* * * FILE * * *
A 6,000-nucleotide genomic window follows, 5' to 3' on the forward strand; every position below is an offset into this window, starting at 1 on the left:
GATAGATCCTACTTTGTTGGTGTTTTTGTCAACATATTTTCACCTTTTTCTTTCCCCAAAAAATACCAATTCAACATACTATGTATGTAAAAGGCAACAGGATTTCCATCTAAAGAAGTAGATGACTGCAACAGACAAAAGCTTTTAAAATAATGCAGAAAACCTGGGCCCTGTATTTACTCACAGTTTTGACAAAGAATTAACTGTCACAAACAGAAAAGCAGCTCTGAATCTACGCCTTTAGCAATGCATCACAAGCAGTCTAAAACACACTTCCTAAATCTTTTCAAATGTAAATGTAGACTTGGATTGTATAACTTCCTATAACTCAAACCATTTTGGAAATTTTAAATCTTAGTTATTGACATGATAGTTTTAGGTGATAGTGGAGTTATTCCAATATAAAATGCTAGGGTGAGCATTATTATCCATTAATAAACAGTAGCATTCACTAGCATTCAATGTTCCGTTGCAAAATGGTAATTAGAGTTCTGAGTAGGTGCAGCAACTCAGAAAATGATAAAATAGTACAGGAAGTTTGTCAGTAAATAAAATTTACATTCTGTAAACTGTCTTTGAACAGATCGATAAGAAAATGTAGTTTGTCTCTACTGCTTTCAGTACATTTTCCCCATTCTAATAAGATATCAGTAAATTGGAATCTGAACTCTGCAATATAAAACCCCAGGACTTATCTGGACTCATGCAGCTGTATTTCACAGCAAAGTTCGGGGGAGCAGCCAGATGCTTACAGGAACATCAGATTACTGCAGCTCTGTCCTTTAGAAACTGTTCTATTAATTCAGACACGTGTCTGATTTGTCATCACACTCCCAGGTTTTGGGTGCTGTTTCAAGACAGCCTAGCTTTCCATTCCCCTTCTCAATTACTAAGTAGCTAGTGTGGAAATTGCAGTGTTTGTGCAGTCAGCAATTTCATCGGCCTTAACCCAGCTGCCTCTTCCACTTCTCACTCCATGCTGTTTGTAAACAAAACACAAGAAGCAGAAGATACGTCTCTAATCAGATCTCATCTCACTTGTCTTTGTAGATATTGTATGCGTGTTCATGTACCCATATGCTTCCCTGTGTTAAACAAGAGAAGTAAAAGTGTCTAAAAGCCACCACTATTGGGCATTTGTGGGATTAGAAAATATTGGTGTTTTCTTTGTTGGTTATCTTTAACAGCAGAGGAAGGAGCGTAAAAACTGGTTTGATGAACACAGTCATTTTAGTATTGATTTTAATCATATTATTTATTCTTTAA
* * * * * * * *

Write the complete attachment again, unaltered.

A 6,000-nucleotide genomic window follows, 5' to 3' on the forward strand; every position below is an offset into this window, starting at 1 on the left:
GATAGATCCTACTTTGTTGGTGTTTTTGTCAACATATTTTCACCTTTTTCTTTCCCCAAAAAATACCAATTCAACATACTATGTATGTAAAAGGCAACAGGATTTCCATCTAAAGAAGTAGATGACTGCAACAGACAAAAGCTTTTAAAATAATGCAGAAAACCTGGGCCCTGTATTTACTCACAGTTTTGACAAAGAATTAACTGTCACAAACAGAAAAGCAGCTCTGAATCTACGCCTTTAGCAATGCATCACAAGCAGTCTAAAACACACTTCCTAAATCTTTTCAAATGTAAATGTAGACTTGGATTGTATAACTTCCTATAACTCAAACCATTTTGGAAATTTTAAATCTTAGTTATTGACATGATAGTTTTAGGTGATAGTGGAGTTATTCCAATATAAAATGCTAGGGTGAGCATTATTATCCATTAATAAACAGTAGCATTCACTAGCATTCAATGTTCCGTTGCAAAATGGTAATTAGAGTTCTGAGTAGGTGCAGCAACTCAGAAAATGATAAAATAGTACAGGAAGTTTGTCAGTAAATAAAATTTACATTCTGTAAACTGTCTTTGAACAGATCGATAAGAAAATGTAGTTTGTCTCTACTGCTTTCAGTACATTTTCCCCATTCTAATAAGATATCAGTAAATTGGAATCTGAACTCTGCAATATAAAACCCCAGGACTTATCTGGACTCATGCAGCTGTATTTCACAGCAAAGTTCGGGGGAGCAGCCAGATGCTTACAGGAACATCAGATTACTGCAGCTCTGTCCTTTAGAAACTGTTCTATTAATTCAGACACGTGTCTGATTTGTCATCACACTCCCAGGTTTTGGGTGCTGTTTCAAGACAGCCTAGCTTTCCATTCCCCTTCTCAATTACTAAGTAGCTAGTGTGGAAATTGCAGTGTTTGTGCAGTCAGCAATTTCATCGGCCTTAACCCAGCTGCCTCTTCCACTTCTCACTCCATGCTGTTTGTAAACAAAACACAAGAAGCAGAAGATACGTCTCTAATCAGATCTCATCTCACTTGTCTTTGTAGATATTGTATGCGTGTTCATGTACCCATATGCTTCCCTGTGTTAAACAAGAGAAGTAAAAGTGTCTAAAAGCCACCACTATTGGGCATTTGTGGGATTAGAAAATATTGGTGTTTTCTTTGTTGGTTATCTTTAACAGCAGAGGAAGGAGCGTAAAAACTGGTTTGATGAACACAGTCATTTTAGTATTGATTTTAATCATATTATTTATTCTTTAA